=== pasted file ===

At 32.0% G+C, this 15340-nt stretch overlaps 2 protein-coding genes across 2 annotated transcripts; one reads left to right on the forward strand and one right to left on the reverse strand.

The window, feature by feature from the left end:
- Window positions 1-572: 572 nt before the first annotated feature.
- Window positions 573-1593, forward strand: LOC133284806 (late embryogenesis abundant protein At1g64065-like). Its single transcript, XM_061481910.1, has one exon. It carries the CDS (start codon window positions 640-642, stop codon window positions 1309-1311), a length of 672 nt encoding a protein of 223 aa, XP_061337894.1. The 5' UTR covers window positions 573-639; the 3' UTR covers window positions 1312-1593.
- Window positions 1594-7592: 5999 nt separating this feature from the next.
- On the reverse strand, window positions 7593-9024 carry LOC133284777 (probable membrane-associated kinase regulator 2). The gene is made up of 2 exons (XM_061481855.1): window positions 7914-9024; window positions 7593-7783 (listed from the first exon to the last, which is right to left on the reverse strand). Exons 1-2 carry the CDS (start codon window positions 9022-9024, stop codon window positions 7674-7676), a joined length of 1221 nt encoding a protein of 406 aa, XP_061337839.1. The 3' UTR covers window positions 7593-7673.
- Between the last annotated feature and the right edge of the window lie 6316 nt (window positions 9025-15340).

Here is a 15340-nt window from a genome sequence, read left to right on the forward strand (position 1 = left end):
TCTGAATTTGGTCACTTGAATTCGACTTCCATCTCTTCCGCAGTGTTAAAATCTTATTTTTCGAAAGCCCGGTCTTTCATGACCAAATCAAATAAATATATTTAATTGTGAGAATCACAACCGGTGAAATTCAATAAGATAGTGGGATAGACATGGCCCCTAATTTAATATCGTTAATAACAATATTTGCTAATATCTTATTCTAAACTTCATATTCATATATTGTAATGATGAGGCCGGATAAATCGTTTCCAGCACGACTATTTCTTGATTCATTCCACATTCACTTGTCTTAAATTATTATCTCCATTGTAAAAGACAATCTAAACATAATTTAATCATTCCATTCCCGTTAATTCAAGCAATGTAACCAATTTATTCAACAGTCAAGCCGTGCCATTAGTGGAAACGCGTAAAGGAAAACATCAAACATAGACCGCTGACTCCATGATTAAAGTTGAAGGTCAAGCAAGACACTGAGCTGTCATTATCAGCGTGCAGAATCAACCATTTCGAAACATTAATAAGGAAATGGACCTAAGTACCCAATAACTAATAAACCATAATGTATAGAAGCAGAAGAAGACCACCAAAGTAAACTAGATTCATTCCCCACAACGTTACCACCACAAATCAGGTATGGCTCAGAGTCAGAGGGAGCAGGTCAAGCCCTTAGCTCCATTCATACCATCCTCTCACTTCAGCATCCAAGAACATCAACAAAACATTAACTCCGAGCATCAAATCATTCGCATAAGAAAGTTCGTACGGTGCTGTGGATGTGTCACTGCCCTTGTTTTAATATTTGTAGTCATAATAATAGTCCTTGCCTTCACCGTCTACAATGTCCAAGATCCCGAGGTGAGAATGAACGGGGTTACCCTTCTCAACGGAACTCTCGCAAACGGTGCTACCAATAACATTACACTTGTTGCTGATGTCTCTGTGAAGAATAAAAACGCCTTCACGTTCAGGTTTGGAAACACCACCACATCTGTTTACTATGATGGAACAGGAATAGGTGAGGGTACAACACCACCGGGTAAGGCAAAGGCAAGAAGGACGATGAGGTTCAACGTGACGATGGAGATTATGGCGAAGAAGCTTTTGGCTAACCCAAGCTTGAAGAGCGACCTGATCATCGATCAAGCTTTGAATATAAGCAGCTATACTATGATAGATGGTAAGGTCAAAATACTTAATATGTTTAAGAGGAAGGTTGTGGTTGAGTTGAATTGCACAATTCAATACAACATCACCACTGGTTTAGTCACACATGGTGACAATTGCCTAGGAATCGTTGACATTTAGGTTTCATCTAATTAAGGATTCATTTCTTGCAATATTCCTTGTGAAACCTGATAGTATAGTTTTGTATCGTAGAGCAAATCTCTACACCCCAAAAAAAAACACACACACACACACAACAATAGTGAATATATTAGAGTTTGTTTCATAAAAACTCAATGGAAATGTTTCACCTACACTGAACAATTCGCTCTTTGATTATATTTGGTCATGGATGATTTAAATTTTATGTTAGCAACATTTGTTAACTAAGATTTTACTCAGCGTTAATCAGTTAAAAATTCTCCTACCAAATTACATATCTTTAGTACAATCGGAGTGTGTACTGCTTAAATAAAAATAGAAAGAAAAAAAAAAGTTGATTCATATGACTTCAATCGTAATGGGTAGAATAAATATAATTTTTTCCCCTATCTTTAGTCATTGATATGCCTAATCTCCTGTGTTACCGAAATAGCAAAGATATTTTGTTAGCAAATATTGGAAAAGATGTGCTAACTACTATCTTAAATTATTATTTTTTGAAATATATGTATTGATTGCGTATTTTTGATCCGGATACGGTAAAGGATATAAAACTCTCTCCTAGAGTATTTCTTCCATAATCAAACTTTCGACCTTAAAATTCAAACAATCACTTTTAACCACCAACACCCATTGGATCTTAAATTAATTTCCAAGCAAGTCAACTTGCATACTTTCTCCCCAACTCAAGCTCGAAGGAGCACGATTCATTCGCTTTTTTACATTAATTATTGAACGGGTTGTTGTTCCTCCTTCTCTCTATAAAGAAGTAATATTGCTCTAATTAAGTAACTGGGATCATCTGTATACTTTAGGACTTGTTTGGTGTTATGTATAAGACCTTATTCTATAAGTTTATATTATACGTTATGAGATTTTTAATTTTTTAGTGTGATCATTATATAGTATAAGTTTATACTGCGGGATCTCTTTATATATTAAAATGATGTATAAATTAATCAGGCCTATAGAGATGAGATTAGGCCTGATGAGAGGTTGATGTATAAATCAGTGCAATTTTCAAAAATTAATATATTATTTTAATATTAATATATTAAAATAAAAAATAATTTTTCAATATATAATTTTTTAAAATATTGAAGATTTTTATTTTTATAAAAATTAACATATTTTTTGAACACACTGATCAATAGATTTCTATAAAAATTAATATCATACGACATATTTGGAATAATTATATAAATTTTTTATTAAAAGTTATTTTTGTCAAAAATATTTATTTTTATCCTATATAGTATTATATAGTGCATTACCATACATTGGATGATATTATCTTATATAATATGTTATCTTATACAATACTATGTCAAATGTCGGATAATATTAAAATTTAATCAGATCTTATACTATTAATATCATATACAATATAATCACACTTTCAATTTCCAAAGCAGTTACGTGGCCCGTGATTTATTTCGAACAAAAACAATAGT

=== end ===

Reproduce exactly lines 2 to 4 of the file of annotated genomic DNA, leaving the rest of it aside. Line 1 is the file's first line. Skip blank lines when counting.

The window, feature by feature from the left end:
- Window positions 1-572: 572 nt before the first annotated feature.
- Window positions 573-1593, forward strand: LOC133284806 (late embryogenesis abundant protein At1g64065-like). Its single transcript, XM_061481910.1, has one exon. It carries the CDS (start codon window positions 640-642, stop codon window positions 1309-1311), a length of 672 nt encoding a protein of 223 aa, XP_061337894.1. The 5' UTR covers window positions 573-639; the 3' UTR covers window positions 1312-1593.